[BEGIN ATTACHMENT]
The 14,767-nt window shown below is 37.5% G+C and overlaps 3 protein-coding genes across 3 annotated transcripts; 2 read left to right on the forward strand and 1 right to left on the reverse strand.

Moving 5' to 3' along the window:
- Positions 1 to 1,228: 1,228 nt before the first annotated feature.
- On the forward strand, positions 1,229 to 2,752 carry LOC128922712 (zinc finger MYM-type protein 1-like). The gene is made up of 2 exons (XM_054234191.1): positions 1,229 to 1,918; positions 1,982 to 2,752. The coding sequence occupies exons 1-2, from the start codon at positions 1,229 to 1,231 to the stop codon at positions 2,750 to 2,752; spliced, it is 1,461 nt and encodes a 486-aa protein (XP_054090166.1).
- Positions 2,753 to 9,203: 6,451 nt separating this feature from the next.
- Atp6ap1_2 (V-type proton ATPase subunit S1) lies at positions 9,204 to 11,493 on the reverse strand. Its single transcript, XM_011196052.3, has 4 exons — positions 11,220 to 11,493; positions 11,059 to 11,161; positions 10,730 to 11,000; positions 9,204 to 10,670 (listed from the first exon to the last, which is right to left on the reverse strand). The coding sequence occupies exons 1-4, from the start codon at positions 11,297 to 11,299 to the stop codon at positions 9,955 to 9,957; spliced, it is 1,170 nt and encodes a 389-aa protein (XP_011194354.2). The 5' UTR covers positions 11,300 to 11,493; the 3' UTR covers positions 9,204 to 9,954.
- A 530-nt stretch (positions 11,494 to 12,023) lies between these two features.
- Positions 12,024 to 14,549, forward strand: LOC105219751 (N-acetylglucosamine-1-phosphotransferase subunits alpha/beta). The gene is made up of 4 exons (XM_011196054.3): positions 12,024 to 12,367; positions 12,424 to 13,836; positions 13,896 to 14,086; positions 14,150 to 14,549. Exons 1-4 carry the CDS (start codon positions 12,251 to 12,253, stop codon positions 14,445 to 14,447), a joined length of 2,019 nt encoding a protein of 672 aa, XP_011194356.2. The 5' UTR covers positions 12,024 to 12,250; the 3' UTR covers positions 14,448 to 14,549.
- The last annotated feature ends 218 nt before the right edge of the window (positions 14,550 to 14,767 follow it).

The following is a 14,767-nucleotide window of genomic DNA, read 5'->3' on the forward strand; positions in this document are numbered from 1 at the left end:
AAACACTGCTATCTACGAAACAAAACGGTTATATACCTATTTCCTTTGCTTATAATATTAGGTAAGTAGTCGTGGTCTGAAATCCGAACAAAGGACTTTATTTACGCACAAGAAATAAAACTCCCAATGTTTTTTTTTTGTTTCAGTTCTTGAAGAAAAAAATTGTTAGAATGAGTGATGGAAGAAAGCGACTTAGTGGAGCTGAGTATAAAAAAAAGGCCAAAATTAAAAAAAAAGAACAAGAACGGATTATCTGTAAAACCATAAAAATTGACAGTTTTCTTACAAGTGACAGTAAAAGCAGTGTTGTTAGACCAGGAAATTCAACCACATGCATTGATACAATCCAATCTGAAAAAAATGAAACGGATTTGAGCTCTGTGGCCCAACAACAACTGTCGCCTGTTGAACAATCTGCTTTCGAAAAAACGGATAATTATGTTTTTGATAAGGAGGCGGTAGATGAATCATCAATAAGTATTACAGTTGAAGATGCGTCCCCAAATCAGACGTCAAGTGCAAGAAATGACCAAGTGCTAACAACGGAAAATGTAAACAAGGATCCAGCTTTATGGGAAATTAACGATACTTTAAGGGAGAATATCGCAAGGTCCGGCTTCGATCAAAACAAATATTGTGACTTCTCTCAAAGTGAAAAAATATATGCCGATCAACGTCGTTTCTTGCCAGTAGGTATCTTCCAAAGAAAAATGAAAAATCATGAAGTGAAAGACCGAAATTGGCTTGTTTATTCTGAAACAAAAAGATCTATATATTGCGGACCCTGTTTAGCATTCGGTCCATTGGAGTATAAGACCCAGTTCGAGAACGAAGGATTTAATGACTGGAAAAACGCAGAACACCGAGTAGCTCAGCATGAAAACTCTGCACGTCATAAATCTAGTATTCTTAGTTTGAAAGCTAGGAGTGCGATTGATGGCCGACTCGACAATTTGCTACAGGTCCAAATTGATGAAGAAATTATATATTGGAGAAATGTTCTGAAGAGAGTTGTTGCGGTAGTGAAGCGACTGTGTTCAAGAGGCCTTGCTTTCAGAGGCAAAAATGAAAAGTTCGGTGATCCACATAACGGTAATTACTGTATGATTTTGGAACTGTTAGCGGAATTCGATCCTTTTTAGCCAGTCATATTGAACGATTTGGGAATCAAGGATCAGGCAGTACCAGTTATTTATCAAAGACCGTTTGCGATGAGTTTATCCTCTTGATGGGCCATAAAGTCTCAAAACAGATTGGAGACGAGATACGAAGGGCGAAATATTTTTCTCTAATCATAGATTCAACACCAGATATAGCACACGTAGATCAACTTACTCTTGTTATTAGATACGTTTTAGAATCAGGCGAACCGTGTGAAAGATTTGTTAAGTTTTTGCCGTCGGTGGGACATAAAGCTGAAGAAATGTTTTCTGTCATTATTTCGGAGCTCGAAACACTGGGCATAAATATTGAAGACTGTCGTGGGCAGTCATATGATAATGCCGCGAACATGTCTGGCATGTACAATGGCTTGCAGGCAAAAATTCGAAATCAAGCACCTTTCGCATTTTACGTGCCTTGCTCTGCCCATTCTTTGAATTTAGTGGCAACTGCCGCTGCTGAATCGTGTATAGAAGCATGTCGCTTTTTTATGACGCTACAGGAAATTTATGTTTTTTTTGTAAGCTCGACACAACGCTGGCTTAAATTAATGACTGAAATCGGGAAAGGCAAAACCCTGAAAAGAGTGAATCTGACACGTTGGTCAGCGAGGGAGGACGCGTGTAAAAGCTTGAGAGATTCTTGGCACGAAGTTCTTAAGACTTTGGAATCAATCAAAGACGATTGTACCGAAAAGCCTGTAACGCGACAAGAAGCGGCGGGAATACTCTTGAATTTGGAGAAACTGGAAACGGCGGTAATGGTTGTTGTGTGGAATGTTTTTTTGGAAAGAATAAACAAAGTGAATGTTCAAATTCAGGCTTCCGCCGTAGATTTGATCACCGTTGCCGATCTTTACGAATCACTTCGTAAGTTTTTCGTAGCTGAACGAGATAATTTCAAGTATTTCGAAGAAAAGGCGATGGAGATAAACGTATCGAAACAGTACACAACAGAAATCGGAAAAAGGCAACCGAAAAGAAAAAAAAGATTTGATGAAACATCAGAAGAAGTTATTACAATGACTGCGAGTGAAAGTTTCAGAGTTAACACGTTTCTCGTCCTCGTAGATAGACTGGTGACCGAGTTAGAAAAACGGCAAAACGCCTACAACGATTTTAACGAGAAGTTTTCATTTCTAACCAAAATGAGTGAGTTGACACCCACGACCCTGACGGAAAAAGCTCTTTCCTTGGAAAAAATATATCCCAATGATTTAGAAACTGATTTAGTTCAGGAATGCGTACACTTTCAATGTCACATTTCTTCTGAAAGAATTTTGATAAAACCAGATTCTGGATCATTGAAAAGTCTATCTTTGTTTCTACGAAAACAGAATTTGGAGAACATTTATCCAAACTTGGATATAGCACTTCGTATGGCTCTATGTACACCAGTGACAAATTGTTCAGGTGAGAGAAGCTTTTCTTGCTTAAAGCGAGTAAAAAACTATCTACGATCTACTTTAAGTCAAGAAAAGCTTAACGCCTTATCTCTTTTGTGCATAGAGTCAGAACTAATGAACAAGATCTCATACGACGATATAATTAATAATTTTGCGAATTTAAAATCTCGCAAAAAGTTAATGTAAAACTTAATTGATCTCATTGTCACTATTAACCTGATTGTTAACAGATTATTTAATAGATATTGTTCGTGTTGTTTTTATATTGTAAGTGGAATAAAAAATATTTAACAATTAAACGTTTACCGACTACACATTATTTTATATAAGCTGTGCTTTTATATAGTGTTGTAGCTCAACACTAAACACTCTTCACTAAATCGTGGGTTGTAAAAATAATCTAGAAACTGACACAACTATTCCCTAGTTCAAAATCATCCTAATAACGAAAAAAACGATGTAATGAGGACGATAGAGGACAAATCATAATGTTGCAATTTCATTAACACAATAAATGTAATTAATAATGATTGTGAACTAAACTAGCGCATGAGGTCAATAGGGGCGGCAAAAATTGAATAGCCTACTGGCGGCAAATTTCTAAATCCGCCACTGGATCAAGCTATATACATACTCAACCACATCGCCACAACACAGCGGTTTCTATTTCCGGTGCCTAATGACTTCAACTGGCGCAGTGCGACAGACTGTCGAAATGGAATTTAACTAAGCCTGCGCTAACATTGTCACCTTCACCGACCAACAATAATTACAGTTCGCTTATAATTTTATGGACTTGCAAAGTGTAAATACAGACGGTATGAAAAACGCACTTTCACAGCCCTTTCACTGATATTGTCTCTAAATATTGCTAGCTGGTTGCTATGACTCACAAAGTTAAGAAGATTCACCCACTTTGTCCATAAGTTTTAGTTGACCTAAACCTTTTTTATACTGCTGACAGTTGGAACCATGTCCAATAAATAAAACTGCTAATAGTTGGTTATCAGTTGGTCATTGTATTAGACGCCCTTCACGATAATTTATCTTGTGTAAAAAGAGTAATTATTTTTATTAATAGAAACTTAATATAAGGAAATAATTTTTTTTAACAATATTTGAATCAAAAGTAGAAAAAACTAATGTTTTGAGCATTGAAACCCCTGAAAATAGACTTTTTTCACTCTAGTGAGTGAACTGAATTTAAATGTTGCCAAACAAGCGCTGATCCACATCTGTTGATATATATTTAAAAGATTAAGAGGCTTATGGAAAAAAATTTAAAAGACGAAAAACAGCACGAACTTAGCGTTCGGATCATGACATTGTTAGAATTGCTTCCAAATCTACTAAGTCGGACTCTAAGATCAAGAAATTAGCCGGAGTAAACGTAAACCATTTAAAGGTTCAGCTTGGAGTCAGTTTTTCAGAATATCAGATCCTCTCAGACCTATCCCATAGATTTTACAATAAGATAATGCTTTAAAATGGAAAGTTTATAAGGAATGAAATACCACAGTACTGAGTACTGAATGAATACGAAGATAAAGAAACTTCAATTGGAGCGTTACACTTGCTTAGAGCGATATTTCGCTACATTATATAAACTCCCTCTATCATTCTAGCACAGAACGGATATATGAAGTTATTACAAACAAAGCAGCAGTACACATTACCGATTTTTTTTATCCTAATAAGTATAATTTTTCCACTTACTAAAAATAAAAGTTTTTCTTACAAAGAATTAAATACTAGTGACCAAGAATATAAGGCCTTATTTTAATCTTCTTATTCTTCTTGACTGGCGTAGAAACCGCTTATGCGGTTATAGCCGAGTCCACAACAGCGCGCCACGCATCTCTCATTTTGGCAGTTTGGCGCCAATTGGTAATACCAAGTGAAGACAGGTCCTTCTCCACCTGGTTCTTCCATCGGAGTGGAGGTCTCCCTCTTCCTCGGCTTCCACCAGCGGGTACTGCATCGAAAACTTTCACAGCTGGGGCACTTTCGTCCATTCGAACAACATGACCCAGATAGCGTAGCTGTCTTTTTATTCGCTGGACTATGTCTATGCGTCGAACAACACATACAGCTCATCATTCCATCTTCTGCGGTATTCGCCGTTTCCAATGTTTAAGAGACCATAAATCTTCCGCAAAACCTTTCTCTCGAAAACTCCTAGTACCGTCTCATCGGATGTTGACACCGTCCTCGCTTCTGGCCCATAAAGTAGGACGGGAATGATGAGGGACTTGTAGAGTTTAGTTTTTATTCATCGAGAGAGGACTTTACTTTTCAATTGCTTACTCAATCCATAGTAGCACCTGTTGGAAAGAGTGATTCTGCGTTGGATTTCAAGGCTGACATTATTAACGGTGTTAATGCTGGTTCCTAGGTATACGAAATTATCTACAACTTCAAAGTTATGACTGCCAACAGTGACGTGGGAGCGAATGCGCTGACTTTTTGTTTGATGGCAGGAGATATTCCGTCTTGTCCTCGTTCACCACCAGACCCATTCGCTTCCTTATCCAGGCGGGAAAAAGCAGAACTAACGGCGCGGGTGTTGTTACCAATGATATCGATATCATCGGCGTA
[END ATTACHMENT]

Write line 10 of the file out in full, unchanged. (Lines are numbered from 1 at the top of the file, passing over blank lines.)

The following is a 14,767-nucleotide window of genomic DNA, read 5'->3' on the forward strand; positions in this document are numbered from 1 at the left end: